DoCoMo hopes the decision will help the handset manufacturers expand internationally, while also expecting it to contribute to its own overseas strategies.

According to the carrier, functions to be removed from operating software will include i-mode, Internet connection services, and FeliCa, an integrated circuit card service that enables handsets to be used for electronic payments.

The company plans to introduce Android, jointly developed with Google Inc. as the new operating software by 2010.

DoCoMo phones to get simpler OS


It’s great to see Japan’s largest cell phone carrier wake up to reality but unfortunately this move comes more than a decade late.  The move will supposedly open the market for Japanese cell phone manufacturers to approach a more global audience.  Of course, manufacturers already have wider access to global markets since Japanese cell networks went 2.5G using CDMA/WCDMA technology.

Yet, the Japanese cell phone market remains an anomaly and obstacle to cell phone manufacturers reaching a global market as seen by Sony Ericsson’s recent review of their relationship with DoCoMo.  Right now Japan has three dominant cell phone carriers, DoCoMo (a spin off of the former national telecom NTT) and AU (a private sector joint venture) and SoftBank (which went from a Japanese company to Vodafone back to Japanese).  Manufacturers are more or less tied to the cell phone companies they supply phones to.  The carriers dictate the specifications and more or less control the model supplied.  So, in many cases manufacturers have to differentiate cell phone models per carrier.  These contractual obligations as well as Japan’s communication specifications isolated Japanese manufacturers from a global market while keeping global manufacturers from reaching a Japanese audience.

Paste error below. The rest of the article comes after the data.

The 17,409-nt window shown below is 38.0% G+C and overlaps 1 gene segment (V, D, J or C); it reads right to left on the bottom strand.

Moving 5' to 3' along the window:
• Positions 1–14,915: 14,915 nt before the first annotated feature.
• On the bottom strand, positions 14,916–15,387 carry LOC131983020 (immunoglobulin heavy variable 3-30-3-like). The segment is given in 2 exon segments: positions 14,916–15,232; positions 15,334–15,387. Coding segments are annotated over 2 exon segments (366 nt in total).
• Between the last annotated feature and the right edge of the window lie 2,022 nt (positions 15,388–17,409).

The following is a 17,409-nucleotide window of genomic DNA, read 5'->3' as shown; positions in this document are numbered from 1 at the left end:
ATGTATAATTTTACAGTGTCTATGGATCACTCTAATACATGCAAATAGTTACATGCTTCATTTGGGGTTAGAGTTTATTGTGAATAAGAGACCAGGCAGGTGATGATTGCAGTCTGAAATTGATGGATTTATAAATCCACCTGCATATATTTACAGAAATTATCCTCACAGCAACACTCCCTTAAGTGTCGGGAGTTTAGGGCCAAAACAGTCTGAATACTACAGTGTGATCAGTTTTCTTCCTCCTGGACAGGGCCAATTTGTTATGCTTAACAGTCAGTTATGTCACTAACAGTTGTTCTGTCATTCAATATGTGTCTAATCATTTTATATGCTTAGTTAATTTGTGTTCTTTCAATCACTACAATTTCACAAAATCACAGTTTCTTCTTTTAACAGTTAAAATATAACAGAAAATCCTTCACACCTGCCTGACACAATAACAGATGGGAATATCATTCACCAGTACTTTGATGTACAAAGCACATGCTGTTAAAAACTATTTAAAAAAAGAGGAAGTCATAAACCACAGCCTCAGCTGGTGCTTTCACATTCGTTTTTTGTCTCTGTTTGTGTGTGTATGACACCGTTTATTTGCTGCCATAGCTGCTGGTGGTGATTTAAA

As any casual observer will note, Japanese cell phones are more advanced and feature rich than your typical smart phone found abroad (not to mention more styles).  Technology such as i-mode pioneered cell phone web-browsing before it reached critical mass abroad.  The fact that Japan shied away from cross-carrier SMS compatibility also propelled Japan’s widespread adoption of cell email as the dominant form of text messaging too.  Even with the advent of the iPhone, I think it will be a long time before you can watch TV on your phone or get 3G-level bandwidth on it.

However, I honestly don’t see Android really gaining any real ground even if DoCoMo was to give it a full push.  The handset market is really cut throat for the typical manufacturer with low margins and lots of restrictions.  The move to linux is welcome and understandable but how many companies can add the touch and flair to it like Apple did with the iPhone.  Plus, the iPhone is more or less a complete OS X system optimised for mobile devices.  There’s a certain degree of feature parity between OS X and it’s little cousin.  As phones gain more disk space and processing while reducing size, the Android might be too limited for future needs.

The other thing is that Google really doesn’t have a major, practical stake in this.  It doesn’t affect the bottom line like search so I don’t see them committing major resources unless they’re looking to buy a cell phone carrier ala SoftBank of Japan.  I just don’t see the point of adopting Android or for handset manufacturers to team up with competition to lower the barrier of entry into an already crowded and lacklustre field while committing precious engineering resources to bring third party code up to par with what they developed with their own resources.

I’ve got my fingers crossed.